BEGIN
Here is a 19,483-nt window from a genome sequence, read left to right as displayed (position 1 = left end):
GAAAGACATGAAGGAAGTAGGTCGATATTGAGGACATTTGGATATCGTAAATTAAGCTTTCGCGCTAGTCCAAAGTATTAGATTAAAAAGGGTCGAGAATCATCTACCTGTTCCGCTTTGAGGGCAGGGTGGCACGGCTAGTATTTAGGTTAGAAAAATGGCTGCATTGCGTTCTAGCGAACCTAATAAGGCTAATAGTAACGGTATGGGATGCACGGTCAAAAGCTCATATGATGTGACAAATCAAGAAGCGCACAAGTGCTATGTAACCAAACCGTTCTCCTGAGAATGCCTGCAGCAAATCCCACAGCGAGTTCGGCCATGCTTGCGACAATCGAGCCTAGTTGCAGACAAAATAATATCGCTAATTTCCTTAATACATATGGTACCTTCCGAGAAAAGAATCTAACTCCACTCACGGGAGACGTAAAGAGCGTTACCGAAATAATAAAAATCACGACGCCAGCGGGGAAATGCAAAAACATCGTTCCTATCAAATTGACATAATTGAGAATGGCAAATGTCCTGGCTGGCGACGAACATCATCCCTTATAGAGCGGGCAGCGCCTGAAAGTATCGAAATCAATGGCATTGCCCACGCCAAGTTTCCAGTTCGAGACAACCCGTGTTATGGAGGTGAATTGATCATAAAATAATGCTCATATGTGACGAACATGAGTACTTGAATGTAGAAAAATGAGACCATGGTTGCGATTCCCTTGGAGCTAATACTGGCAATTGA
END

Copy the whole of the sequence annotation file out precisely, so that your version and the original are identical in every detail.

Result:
Here is a 19,483-nt window from a genome sequence, read left to right as displayed (position 1 = left end):
GAAAGACATGAAGGAAGTAGGTCGATATTGAGGACATTTGGATATCGTAAATTAAGCTTTCGCGCTAGTCCAAAGTATTAGATTAAAAAGGGTCGAGAATCATCTACCTGTTCCGCTTTGAGGGCAGGGTGGCACGGCTAGTATTTAGGTTAGAAAAATGGCTGCATTGCGTTCTAGCGAACCTAATAAGGCTAATAGTAACGGTATGGGATGCACGGTCAAAAGCTCATATGATGTGACAAATCAAGAAGCGCACAAGTGCTATGTAACCAAACCGTTCTCCTGAGAATGCCTGCAGCAAATCCCACAGCGAGTTCGGCCATGCTTGCGACAATCGAGCCTAGTTGCAGACAAAATAATATCGCTAATTTCCTTAATACATATGGTACCTTCCGAGAAAAGAATCTAACTCCACTCACGGGAGACGTAAAGAGCGTTACCGAAATAATAAAAATCACGACGCCAGCGGGGAAATGCAAAAACATCGTTCCTATCAAATTGACATAATTGAGAATGGCAAATGTCCTGGCTGGCGACGAACATCATCCCTTATAGAGCGGGCAGCGCCTGAAAGTATCGAAATCAATGGCATTGCCCACGCCAAGTTTCCAGTTCGAGACAACCCGTGTTATGGAGGTGAATTGATCATAAAATAATGCTCATATGTGACGAACATGAGTACTTGAATGTAGAAAAATGAGACCATGGTTGCGATTCCCTTGGAGCTAATACTGGCAATTGA